China would do best to let the yuan appreciate sooner in small steps rather than wait, central bank adviser Fan Gang said in comments published by an official magazine.
Fan, the only academic member of the central bank's monetary policy committee, said China may have to resort to revaluing the yuan by a significant margin if it did not allow the currency to rise at a faster clip.
Failure to step up the pace of appreciation could spark trade frictions as Washington potentially threw up barriers to Chinese imports, Fan said in an interview in the bi-monthly China Finance magazine, published under the authority of the central bank.
The authorities needed to allow the yuan to "appreciate in an appropriate way" as a way of minimizing potential repercussions, he said in the latest issue of the magazine.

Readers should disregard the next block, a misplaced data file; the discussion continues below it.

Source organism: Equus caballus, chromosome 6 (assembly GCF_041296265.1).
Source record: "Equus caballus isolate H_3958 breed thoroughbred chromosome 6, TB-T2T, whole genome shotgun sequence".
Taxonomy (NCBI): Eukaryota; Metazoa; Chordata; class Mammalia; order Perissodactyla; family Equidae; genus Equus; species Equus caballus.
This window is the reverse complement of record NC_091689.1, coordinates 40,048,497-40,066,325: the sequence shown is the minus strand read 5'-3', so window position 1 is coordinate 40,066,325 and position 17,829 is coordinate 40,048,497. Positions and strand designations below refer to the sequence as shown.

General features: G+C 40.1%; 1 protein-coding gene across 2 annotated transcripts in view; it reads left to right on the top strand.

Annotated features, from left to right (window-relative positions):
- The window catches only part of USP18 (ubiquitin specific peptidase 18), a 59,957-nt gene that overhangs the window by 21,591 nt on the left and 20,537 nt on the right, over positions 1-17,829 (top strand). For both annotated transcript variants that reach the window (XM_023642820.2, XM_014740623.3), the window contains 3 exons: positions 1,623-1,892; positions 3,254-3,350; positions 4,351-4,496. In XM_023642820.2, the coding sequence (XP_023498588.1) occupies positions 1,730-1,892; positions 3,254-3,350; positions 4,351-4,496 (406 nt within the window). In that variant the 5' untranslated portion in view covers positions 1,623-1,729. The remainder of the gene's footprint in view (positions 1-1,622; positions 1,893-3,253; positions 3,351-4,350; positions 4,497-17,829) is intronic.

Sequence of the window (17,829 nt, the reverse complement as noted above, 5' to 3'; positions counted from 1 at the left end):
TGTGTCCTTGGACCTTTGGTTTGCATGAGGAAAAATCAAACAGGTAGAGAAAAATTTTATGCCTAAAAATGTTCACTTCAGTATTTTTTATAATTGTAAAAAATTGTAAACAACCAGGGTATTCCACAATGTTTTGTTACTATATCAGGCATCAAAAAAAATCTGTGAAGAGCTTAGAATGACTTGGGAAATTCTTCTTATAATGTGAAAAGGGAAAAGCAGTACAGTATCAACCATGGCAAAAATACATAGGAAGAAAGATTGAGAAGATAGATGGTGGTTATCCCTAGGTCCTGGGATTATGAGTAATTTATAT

Still, Fan reiterated his view that critics should not blame Beijing for trade imbalances between China and the United States.
The U.S. trade deficit with China hit a record $232 billion last year, fueling frustrations within the Bush administration over the slow pace of Beijing's currency reform.
China needed to act to address domestic concerns caused by the nation's large inflows of capital and massive trade surplus, which were making it harder to manage monetary policy, he said.
Beijing needed to direct monetary policy towards controlling consumer inflation and keeping a lid on runaway stock and property prices, he said, adding that he did not think the Chinese economy was overheating.